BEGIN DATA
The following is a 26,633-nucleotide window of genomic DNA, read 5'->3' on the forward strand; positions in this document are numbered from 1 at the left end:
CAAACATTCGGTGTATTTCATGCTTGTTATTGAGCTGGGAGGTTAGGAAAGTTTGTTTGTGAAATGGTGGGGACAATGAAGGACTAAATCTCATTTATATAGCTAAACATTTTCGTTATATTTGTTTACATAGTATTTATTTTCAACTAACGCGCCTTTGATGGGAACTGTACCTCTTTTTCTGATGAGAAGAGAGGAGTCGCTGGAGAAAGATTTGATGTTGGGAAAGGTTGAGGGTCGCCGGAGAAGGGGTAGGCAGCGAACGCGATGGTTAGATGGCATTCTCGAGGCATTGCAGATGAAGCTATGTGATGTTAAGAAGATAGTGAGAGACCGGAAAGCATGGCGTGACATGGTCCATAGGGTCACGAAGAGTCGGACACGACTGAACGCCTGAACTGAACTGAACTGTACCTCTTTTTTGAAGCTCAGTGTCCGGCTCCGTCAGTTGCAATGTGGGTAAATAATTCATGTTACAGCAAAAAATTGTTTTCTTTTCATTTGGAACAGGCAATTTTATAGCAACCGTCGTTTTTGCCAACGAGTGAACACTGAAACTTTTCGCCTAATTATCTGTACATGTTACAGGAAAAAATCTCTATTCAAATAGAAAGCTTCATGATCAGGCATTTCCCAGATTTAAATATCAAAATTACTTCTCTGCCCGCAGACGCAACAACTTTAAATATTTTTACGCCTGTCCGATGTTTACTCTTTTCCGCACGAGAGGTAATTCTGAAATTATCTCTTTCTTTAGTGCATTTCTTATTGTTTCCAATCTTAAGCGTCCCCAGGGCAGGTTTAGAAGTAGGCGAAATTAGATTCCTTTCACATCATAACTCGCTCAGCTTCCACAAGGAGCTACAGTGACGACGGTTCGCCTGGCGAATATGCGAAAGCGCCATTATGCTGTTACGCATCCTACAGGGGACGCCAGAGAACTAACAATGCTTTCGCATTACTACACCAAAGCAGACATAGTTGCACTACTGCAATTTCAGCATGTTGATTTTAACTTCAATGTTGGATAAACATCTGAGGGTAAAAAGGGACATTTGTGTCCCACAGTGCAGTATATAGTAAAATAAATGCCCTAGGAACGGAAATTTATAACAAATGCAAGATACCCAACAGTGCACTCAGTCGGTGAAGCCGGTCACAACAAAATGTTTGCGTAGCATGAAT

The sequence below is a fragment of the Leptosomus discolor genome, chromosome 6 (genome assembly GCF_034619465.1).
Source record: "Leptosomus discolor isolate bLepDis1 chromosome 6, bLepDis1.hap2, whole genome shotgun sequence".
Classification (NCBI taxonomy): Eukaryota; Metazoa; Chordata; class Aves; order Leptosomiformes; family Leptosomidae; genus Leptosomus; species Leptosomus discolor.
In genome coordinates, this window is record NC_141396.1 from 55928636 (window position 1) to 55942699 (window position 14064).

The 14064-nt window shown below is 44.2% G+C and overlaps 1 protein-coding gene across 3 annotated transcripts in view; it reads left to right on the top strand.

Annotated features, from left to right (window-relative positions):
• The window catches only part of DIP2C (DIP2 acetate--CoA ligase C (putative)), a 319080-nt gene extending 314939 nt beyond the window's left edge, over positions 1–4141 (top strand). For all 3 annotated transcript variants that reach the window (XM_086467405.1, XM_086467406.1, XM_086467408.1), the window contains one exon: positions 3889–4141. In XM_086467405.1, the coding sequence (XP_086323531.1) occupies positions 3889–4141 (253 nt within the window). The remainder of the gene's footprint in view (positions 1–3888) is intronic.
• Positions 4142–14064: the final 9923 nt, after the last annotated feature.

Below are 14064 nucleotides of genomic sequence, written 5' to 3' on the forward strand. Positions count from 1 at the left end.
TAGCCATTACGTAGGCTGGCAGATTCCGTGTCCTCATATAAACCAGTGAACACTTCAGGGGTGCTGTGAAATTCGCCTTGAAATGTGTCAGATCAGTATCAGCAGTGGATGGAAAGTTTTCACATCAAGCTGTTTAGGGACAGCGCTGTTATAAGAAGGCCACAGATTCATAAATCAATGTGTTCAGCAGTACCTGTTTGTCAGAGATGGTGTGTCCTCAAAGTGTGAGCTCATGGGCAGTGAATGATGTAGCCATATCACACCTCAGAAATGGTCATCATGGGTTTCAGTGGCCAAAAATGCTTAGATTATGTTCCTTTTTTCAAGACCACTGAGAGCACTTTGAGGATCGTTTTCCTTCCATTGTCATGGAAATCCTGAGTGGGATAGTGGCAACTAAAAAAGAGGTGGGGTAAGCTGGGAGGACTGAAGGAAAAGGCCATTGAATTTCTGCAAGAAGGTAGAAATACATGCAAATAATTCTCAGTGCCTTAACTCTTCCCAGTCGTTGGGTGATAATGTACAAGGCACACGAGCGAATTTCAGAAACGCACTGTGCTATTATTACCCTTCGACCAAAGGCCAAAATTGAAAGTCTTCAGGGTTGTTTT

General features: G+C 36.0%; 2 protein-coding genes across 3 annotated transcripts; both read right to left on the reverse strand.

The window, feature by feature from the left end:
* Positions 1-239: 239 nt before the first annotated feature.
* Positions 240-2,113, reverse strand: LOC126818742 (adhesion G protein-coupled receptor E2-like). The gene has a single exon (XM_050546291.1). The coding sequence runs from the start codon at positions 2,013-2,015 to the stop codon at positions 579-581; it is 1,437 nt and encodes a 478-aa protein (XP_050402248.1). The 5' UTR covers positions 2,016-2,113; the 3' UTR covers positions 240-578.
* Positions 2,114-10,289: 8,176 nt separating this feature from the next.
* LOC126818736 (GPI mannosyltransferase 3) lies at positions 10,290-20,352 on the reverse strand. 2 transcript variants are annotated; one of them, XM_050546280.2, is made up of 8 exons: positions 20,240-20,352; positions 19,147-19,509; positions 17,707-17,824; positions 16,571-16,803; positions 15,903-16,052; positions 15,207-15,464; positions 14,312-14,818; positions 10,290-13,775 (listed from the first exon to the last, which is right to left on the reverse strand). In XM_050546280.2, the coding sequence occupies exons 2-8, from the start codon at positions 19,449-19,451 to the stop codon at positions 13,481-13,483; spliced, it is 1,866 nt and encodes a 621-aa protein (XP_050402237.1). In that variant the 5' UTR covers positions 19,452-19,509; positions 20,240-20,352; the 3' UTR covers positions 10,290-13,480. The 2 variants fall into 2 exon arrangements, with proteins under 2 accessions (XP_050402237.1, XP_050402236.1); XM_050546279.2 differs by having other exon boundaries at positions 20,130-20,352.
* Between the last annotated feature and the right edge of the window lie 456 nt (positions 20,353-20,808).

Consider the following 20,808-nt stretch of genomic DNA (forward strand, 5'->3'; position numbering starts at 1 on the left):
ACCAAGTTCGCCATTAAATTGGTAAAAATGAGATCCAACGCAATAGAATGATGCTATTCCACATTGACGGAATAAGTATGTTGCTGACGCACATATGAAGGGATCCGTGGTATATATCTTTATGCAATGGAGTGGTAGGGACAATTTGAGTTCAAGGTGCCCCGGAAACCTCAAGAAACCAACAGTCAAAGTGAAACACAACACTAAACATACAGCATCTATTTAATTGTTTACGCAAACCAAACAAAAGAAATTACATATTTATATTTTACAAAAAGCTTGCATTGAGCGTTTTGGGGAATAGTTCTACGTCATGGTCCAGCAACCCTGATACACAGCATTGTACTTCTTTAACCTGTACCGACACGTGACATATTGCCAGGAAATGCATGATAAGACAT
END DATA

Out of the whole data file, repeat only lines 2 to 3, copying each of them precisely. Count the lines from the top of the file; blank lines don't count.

CAAACATTCGGTGTATTTCATGCTTGTTATTGAGCTGGGAGGTTAGGAAAGTTTGTTTGTGAAATGGTGGGGACAATGAAGGACTAAATCTCATTTATATAGCTAAACATTTTCGTTATATTTGTTTACATAGTATTTATTTTCAACTAACGCGCCTTTGATGGGAACTGTACCTCTTTTTCTGATGAGAAGAGAGGAGTCGCTGGAGAAAGATTTGATGTTGGGAAAGGTTGAGGGTCGCCGGAGAAGGGGTAGGCAGCGAACGCGATGGTTAGATGGCATTCTCGAGGCATTGCAGATGAAGCTATGTGATGTTAAGAAGATAGTGAGAGACCGGAAAGCATGGCGTGACATGGTCCATAGGGTCACGAAGAGTCGGACACGACTGAACGCCTGAACTGAACTGAACTGTACCTCTTTTTTGAAGCTCAGTGTCCGGCTCCGTCAGTTGCAATGTGGGTAAATAATTCATGTTACAGCAAAAAATTGTTTTCTTTTCATTTGGAACAGGCAATTTTATAGCAACCGTCGTTTTTGCCAACGAGTGAACACTGAAACTTTTCGCCTAATTATCTGTACATGTTACAGGAAAAAATCTCTATTCAAATAGAAAGCTTCATGATCAGGCATTTCCCAGATTTAAATATCAAAATTACTTCTCTGCCCGCAGACGCAACAACTTTAAATATTTTTACGCCTGTCCGATGTTTACTCTTTTCCGCACGAGAGGTAATTCTGAAATTATCTCTTTCTTTAGTGCATTTCTTATTGTTTCCAATCTTAAGCGTCCCCAGGGCAGGTTTAGAAGTAGGCGAAATTAGATTCCTTTCACATCATAACTCGCTCAGCTTCCACAAGGAGCTACAGTGACGACGGTTCGCCTGGCGAATATGCGAAAGCGCCATTATGCTGTTACGCATCCTACAGGGGACGCCAGAGAACTAACAATGCTTTCGCATTACTACACCAAAGCAGACATAGTTGCACTACTGCAATTTCAGCATGTTGATTTTAACTTCAATGTTGGATAAACATCTGAGGGTAAAAAGGGACATTTGTGTCCCACAGTGCAGTATATAGTAAAATAAATGCCCTAGGAACGGAAATTTATAACAAATGCAAGATACCCAACAGTGCACTCAGTCGGTGAAGCCGGTCACAACAAAATGTTTGCGTAGCATGAAT

The sequence below is a fragment of the Leptosomus discolor genome, chromosome 6 (genome assembly GCF_034619465.1).